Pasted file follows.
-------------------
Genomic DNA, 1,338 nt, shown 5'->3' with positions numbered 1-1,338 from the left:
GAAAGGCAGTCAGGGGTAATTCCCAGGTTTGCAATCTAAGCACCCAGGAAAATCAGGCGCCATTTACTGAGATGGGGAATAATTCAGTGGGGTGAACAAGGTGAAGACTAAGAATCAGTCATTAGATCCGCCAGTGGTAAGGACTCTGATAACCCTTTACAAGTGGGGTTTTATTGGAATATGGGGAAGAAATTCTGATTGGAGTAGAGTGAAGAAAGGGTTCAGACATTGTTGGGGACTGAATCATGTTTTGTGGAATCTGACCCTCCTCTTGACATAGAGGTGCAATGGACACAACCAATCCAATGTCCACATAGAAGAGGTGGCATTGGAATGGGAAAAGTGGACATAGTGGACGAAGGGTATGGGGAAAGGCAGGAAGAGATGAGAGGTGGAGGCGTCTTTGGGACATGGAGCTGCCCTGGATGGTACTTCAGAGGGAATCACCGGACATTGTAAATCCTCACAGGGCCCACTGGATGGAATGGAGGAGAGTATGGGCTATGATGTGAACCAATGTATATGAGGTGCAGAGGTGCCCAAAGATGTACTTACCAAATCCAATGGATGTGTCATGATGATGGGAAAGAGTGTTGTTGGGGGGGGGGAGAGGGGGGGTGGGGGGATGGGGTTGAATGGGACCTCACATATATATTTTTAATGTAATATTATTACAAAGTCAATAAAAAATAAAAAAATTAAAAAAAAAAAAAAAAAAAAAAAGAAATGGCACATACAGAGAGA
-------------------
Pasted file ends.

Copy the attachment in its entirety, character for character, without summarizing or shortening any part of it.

Genomic DNA, 1,338 nt, shown 5'->3' with positions numbered 1-1,338 from the left:
GAAAGGCAGTCAGGGGTAATTCCCAGGTTTGCAATCTAAGCACCCAGGAAAATCAGGCGCCATTTACTGAGATGGGGAATAATTCAGTGGGGTGAACAAGGTGAAGACTAAGAATCAGTCATTAGATCCGCCAGTGGTAAGGACTCTGATAACCCTTTACAAGTGGGGTTTTATTGGAATATGGGGAAGAAATTCTGATTGGAGTAGAGTGAAGAAAGGGTTCAGACATTGTTGGGGACTGAATCATGTTTTGTGGAATCTGACCCTCCTCTTGACATAGAGGTGCAATGGACACAACCAATCCAATGTCCACATAGAAGAGGTGGCATTGGAATGGGAAAAGTGGACATAGTGGACGAAGGGTATGGGGAAAGGCAGGAAGAGATGAGAGGTGGAGGCGTCTTTGGGACATGGAGCTGCCCTGGATGGTACTTCAGAGGGAATCACCGGACATTGTAAATCCTCACAGGGCCCACTGGATGGAATGGAGGAGAGTATGGGCTATGATGTGAACCAATGTATATGAGGTGCAGAGGTGCCCAAAGATGTACTTACCAAATCCAATGGATGTGTCATGATGATGGGAAAGAGTGTTGTTGGGGGGGGGGAGAGGGGGGGTGGGGGGATGGGGTTGAATGGGACCTCACATATATATTTTTAATGTAATATTATTACAAAGTCAATAAAAAATAAAAAAATTAAAAAAAAAAAAAAAAAAAAAAAGAAATGGCACATACAGAGAGA